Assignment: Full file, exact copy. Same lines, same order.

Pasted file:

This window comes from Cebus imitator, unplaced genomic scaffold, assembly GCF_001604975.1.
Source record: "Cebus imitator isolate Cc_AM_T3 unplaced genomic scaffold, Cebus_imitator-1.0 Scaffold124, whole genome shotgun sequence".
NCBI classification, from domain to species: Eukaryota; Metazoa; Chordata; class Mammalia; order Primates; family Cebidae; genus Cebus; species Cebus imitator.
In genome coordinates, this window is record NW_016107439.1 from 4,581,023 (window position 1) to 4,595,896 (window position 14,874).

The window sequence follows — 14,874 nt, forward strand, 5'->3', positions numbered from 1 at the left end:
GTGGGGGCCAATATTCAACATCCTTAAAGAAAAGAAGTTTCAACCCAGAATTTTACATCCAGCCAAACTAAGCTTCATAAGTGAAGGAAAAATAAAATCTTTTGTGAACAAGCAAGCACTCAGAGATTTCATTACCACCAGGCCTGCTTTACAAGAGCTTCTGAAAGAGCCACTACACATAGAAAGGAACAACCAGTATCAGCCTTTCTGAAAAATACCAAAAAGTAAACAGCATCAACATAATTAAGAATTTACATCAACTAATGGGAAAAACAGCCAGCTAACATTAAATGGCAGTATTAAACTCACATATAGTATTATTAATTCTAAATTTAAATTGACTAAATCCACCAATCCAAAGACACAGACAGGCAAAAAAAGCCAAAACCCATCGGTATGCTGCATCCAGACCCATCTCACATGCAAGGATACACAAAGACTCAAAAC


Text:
This window comes from Cebus imitator, unplaced genomic scaffold, assembly GCF_001604975.1.
Source record: "Cebus imitator isolate Cc_AM_T3 unplaced genomic scaffold, Cebus_imitator-1.0 Scaffold124, whole genome shotgun sequence".
NCBI classification, from domain to species: Eukaryota; Metazoa; Chordata; class Mammalia; order Primates; family Cebidae; genus Cebus; species Cebus imitator.
In genome coordinates, this window is record NW_016107439.1 from 4,581,023 (window position 1) to 4,595,896 (window position 14,874).

The window sequence follows — 14,874 nt, forward strand, 5'->3', positions numbered from 1 at the left end:
GTGGGGGCCAATATTCAACATCCTTAAAGAAAAGAAGTTTCAACCCAGAATTTTACATCCAGCCAAACTAAGCTTCATAAGTGAAGGAAAAATAAAATCTTTTGTGAACAAGCAAGCACTCAGAGATTTCATTACCACCAGGCCTGCTTTACAAGAGCTTCTGAAAGAGCCACTACACATAGAAAGGAACAACCAGTATCAGCCTTTCTGAAAAATACCAAAAAGTAAACAGCATCAACATAATTAAGAATTTACATCAACTAATGGGAAAAACAGCCAGCTAACATTAAATGGCAGTATTAAACTCACATATAGTATTATTAATTCTAAATTTAAATTGACTAAATCCACCAATCCAAAGACACAGACAGGCAAAAAAAGCCAAAACCCATCGGTATGCTGCATCCAGACCCATCTCACATGCAAGGATACACAAAGACTCAAAAC